Different Severance Pay May Be Unlawful Discrimination
By Mary Anne Ackourey and Anthony Del Rio Individuals offered less favorable severance packages than others in similar positions can sue for discrimination under Title VII, according to Karla Gerner v. County of Chesterfield, Va., a new decision by the United States Court of Appeals for the Fourth Circuit.
Hospital Lien and Apportionment Issues Decided by Georgia Courts
By Matt Stone The Georgia appellate courts handed down two important decisions last week. On March 20, 2012, the Court of Appeals issued an opinion holding that an insurer can create a “safe harbor” where a plaintiff who sends a time-limited settlement demand trying to set-up a bad faith claim unreasonably refuses to assure satisfaction of…
Court Invalidates Portions of NLRB Notice Posting Rule
By Ben Mathis and La’Vonda McLean After several postponements, the National Labor Relations Board (“NLRB”) was moving forward with its posting requirements (“Notification of Employee Rights Under the National Labor Relations Act”), regarding employee union rights with a compliance date of April 30, 2012.
Georgia Utility Update
By Robert Baker Commission Approves 3.2% Increase in Georgia Power Base Rates At its March 20, 2012, Administrative Session the Georgia Public Service Commission approved Georgia Power Company’s base rate increase for all customers. The average tariff increase is 3.2% and will be included in the April billing. The base rate increase was due to the…
Six Steps to Stop FLSA Cases that are Plaguing Employers
By Ben Mathis The dramatic growth of cases alleging employees did not receive all payments due under the Fair Labor Standards Act (FLSA) continues to show no signs of slowing. The number of FLSA cases has more than tripled in the last 5 years. In Georgia, the increase is even more dramatic with over a…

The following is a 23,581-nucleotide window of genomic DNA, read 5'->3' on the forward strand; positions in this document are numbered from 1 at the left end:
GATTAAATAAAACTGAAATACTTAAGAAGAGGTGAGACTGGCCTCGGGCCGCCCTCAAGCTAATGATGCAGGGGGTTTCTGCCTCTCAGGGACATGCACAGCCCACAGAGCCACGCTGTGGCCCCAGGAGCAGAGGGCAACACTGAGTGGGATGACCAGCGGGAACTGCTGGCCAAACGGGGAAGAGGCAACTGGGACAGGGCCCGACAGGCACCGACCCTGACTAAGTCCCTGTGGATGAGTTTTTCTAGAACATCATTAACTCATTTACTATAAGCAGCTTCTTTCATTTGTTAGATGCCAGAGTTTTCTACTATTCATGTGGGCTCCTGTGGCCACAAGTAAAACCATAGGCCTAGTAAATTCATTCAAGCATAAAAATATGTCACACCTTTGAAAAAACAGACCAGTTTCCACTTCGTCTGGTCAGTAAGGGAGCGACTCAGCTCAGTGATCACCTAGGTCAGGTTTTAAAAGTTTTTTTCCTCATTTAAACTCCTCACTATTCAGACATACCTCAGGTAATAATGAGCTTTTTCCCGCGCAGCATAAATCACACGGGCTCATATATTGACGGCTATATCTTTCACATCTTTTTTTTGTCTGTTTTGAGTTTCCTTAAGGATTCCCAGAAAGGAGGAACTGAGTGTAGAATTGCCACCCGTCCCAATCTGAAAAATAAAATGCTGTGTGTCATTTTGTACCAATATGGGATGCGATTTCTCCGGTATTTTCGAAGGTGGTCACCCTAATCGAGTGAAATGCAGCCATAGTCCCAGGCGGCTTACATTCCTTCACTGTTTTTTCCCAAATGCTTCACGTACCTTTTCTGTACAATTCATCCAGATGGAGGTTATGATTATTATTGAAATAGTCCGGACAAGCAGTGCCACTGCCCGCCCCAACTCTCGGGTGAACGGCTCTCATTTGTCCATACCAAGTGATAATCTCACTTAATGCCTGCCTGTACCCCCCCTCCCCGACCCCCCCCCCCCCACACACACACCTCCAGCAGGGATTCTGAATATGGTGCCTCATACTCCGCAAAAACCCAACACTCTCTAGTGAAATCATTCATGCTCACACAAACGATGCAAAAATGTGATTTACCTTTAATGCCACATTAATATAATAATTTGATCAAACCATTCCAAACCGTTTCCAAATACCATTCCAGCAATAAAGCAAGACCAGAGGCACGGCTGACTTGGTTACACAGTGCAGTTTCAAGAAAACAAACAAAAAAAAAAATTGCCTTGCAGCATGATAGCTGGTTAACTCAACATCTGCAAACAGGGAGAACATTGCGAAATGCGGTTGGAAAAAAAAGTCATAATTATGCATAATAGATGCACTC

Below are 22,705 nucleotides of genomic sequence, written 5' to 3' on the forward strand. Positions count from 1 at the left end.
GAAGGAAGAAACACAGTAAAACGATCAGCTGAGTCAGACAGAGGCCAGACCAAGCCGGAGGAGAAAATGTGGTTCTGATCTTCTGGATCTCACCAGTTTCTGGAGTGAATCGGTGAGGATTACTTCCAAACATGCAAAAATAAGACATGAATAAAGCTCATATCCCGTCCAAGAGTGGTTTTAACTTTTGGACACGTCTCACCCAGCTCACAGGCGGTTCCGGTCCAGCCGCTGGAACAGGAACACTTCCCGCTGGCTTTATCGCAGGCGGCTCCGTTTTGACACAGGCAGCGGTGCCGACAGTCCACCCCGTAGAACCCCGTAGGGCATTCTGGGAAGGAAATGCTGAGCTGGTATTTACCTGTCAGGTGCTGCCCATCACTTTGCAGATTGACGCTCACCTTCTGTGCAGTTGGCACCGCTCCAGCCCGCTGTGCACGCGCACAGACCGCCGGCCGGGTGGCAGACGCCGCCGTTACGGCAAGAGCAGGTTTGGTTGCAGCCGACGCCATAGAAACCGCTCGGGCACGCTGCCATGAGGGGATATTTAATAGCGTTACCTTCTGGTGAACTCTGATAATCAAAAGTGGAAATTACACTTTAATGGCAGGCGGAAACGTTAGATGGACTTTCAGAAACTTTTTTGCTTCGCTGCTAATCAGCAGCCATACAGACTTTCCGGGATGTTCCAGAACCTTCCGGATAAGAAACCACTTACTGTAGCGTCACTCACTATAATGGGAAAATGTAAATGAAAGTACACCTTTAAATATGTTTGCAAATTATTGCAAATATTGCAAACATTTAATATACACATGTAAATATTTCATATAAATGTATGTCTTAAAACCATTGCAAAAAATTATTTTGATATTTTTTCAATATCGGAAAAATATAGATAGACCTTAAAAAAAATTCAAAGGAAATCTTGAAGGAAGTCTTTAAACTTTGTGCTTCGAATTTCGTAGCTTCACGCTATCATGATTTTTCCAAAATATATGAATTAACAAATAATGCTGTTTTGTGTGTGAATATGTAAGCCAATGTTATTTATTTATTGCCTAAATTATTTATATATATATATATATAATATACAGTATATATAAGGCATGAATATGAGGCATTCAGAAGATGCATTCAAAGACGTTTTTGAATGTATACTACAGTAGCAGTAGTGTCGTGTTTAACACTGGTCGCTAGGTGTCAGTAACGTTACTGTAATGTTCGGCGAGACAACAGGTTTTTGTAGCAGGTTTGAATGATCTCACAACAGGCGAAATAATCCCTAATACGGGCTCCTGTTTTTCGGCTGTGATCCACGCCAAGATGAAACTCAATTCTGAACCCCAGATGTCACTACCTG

Opportunities and Risks for Contractors in a Rebounding Economy
By Kamy Molavi Despite periodic reports of Europe’s progress in dealing with the Greek sovereign debt debacle, neither Greece nor other (and larger) European economies are out of the woods, and the continent may be on the verge of another recession. And there is alarming, but potentially contradictory, news regarding a slow-down in the Chinese economy…
Is $25 Billion Enough to Cure the Mortgage Crisis?
By Stephanie Stewart On January 23, 2012, state attorneys general from across the country received the draft of a proposed $25 billion settlement agreement with the nation’s largest banks that would substantially restructure foreclosure and mortgage services practices. The five biggestU.S.mortgage lenders – Bank of America, JPMorgan Chase, Wells Fargo, Citibank, and Ally Financial –…
Over There, But Still Here–U.S. Employment Laws in the Global Workplace
By Mary Anne Ackourey and La’Vonda McLean The globalization of American business activities has resulted in employers increasing the number of employees they place on international assignments. This presents a unique challenge regarding the applicability of United States employment laws to employees in a foreign workplace.
Ticking Time Bomb: Defusing the Ineffective Litigation Hold Letter
By Sun Choy and David Cole The pitfalls of e-discovery are real. The failure to preserve electronically stored information after receiving notice of litigation or once litigation becomes reasonably foreseeable may have serious consequences, including costly and potentially devastating sanctions on both parties and their counsel. According to a study published in the Duke Law…